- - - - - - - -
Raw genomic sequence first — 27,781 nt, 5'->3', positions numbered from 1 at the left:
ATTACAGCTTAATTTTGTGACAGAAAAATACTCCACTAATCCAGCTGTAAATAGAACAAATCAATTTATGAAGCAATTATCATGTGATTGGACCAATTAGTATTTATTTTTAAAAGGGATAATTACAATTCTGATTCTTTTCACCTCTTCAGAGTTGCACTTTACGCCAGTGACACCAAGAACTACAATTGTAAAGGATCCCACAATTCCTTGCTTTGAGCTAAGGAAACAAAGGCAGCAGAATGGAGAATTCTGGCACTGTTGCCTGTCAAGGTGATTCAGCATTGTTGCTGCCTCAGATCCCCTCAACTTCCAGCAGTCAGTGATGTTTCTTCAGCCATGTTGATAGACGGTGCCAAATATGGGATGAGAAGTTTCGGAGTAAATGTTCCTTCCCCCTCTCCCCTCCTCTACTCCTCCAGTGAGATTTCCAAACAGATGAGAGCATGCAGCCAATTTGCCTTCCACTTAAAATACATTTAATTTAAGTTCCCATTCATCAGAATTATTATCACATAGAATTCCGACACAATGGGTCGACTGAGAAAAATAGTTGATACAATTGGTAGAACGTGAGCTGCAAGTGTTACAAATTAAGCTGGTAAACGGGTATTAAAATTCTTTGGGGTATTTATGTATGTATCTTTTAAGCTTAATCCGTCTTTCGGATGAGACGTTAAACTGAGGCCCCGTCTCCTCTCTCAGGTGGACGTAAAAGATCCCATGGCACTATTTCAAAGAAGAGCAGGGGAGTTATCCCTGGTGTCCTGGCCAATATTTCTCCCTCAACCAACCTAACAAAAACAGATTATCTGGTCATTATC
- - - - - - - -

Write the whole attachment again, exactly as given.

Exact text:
Raw genomic sequence first — 27,781 nt, 5'->3', positions numbered from 1 at the left:
ATTACAGCTTAATTTTGTGACAGAAAAATACTCCACTAATCCAGCTGTAAATAGAACAAATCAATTTATGAAGCAATTATCATGTGATTGGACCAATTAGTATTTATTTTTAAAAGGGATAATTACAATTCTGATTCTTTTCACCTCTTCAGAGTTGCACTTTACGCCAGTGACACCAAGAACTACAATTGTAAAGGATCCCACAATTCCTTGCTTTGAGCTAAGGAAACAAAGGCAGCAGAATGGAGAATTCTGGCACTGTTGCCTGTCAAGGTGATTCAGCATTGTTGCTGCCTCAGATCCCCTCAACTTCCAGCAGTCAGTGATGTTTCTTCAGCCATGTTGATAGACGGTGCCAAATATGGGATGAGAAGTTTCGGAGTAAATGTTCCTTCCCCCTCTCCCCTCCTCTACTCCTCCAGTGAGATTTCCAAACAGATGAGAGCATGCAGCCAATTTGCCTTCCACTTAAAATACATTTAATTTAAGTTCCCATTCATCAGAATTATTATCACATAGAATTCCGACACAATGGGTCGACTGAGAAAAATAGTTGATACAATTGGTAGAACGTGAGCTGCAAGTGTTACAAATTAAGCTGGTAAACGGGTATTAAAATTCTTTGGGGTATTTATGTATGTATCTTTTAAGCTTAATCCGTCTTTCGGATGAGACGTTAAACTGAGGCCCCGTCTCCTCTCTCAGGTGGACGTAAAAGATCCCATGGCACTATTTCAAAGAAGAGCAGGGGAGTTATCCCTGGTGTCCTGGCCAATATTTCTCCCTCAACCAACCTAACAAAAACAGATTATCTGGTCATTATC